Maximize Your Tax Refund by Following a Few Simple Steps

According to the most current data reported by the IRS, the national average tax refund is $2,860 for the 2016 filing season. You might look at that number, nod to yourself and exclaim, “Not a bad chunk of change!”

While it’s true that nearly $3,000 is nothing to scoff at, that number represents an interest-free cash loan you made to none other than Uncle Sam (on your father’s side of course).

If you had a job with a monthly paycheck in 2015, that means you were overpaying the government $238.33 per month!

That’s a lot of chocolate!

It’s also a lot of money you could have used or invested otherwise. Luckily, it’s possible to get that money back by filing your tax return. Although you can’t get back what you lost in interest payments, you can plan ahead for next year by following these simple steps:

#1. Minimize Your Tax Withholdings!

The first step in making the most of your tax savings is to minimize the interest-free loan you give to Uncle Sam each year. The reality is that your taxes are due in prepaid installments (i.e. withholdings) as you earn income throughout the year. However, the amount of those withholdings is not necessarily fixed.

Instead, they are determined by how you fill out the W4 form your employer gives you at the start of the work year. Be sure to fill this out accurately so that you don’t pay too much in withholdings or pay too little, which would mean you owe taxes.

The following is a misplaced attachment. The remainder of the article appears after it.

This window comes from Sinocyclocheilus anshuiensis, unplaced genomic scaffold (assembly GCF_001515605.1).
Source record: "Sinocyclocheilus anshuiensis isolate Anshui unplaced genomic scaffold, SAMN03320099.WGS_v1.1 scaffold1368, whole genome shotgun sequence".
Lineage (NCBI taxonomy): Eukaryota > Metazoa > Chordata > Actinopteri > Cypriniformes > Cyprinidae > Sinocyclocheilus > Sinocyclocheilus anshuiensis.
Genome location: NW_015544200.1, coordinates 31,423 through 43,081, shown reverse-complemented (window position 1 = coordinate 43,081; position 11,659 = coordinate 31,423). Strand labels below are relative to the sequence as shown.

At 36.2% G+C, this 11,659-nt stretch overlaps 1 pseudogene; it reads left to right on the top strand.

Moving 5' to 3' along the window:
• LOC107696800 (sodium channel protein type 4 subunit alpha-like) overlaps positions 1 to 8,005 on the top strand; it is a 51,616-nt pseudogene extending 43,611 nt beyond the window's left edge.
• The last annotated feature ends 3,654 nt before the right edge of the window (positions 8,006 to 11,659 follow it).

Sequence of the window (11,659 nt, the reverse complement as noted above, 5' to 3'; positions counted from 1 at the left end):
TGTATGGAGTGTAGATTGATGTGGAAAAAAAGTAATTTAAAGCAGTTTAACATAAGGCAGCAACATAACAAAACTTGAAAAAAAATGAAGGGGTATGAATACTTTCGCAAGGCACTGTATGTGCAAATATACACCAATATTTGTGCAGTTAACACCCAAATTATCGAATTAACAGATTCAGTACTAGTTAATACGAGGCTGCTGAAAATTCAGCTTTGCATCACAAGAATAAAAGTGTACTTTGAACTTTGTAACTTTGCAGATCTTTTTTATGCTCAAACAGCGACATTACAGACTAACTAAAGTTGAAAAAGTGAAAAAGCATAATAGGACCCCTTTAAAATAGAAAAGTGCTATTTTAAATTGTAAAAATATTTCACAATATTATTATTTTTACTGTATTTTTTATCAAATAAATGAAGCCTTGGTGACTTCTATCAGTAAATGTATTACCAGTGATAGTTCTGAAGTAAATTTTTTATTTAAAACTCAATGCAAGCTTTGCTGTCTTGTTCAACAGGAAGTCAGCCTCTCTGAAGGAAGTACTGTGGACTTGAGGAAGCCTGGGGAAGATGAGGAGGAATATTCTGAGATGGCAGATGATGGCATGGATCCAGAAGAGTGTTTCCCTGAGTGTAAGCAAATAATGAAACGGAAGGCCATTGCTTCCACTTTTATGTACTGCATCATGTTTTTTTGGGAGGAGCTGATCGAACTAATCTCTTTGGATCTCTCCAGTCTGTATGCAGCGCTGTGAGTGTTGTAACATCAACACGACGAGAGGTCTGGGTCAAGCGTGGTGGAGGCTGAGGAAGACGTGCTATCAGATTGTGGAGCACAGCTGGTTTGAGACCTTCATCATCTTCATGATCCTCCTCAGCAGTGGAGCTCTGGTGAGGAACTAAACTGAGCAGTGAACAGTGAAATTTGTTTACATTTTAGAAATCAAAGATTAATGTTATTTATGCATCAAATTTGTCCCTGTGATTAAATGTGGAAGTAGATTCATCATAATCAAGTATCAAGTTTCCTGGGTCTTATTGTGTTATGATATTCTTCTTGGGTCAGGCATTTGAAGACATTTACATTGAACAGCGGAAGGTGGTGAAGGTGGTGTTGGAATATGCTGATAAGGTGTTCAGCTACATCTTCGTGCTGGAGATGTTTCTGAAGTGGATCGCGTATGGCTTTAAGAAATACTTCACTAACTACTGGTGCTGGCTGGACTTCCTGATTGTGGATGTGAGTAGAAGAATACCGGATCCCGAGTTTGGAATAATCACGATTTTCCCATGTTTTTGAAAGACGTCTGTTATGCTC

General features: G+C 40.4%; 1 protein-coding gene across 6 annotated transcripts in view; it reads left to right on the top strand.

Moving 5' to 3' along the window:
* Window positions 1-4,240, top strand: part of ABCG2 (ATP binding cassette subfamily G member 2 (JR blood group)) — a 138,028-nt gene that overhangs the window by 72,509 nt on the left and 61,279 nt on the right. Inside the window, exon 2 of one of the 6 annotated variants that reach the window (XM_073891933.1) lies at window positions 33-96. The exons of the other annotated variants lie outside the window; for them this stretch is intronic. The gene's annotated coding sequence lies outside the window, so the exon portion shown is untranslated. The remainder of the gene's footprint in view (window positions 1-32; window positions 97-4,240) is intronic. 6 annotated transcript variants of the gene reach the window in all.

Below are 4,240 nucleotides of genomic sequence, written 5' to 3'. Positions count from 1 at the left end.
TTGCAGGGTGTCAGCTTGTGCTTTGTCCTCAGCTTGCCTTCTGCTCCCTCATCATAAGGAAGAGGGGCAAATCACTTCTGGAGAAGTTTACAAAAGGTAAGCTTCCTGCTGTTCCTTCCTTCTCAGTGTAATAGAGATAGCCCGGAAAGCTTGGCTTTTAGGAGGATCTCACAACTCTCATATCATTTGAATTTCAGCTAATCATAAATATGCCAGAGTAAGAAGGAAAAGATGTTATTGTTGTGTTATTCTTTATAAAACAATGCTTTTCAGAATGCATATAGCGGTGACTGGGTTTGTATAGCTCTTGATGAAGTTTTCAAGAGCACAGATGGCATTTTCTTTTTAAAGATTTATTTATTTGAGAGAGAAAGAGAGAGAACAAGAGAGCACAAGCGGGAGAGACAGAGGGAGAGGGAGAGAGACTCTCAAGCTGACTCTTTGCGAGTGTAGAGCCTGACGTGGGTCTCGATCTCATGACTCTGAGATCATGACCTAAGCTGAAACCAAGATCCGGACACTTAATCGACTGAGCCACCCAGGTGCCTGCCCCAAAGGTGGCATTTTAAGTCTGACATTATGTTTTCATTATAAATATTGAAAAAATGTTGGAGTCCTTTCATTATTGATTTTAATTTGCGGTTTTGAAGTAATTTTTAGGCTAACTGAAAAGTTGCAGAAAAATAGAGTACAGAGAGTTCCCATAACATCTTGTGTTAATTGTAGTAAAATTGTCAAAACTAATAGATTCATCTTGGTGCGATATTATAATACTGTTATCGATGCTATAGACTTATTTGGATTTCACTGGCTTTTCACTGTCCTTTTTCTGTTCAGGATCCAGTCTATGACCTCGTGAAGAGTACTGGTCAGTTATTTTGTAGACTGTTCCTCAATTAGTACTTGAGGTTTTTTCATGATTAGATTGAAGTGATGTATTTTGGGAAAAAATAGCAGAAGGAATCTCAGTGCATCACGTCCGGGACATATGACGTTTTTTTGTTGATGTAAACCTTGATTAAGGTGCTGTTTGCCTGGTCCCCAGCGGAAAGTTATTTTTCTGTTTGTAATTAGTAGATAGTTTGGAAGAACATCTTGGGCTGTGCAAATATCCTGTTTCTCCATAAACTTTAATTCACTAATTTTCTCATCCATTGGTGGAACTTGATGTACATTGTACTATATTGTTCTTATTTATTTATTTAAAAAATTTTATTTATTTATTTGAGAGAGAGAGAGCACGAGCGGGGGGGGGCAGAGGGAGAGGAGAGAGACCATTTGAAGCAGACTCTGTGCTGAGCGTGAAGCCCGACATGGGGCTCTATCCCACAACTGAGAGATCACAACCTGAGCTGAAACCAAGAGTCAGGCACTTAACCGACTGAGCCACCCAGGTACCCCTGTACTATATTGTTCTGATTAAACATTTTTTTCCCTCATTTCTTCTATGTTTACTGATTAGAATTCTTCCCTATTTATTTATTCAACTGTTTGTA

#2. Put Your Tax Refund Away

The next step in maximizing your tax savings is simple.

Don’t spend it!

Put your money away, out-of-sight, out-of-mind and out-of-reach. For some people that means putting it under their mattress. For others, it means putting it in a safe in the basement next to their little league badminton trophies.

Regardless of where you put your tax savings, the main point here is to get it out of circulation. Pretend as though it doesn’t exist. Which brings us to the next point:

#3. Don’t Just Put Your Refund Anywhere

Be a little picky about where you put your tax refund. You may have a savings or checking account with your main bank, but that doesn’t mean you have to put your refund there. As the old adage goes, “Don’t put all your eggs in one basket.”

Your bank might have great customer service or a free checking account, but that doesn’t mean it has great interest rates for savings.

According to the average Annual Percentage Yield on a low balance savings account in 2017 is a mere 0.2 percent.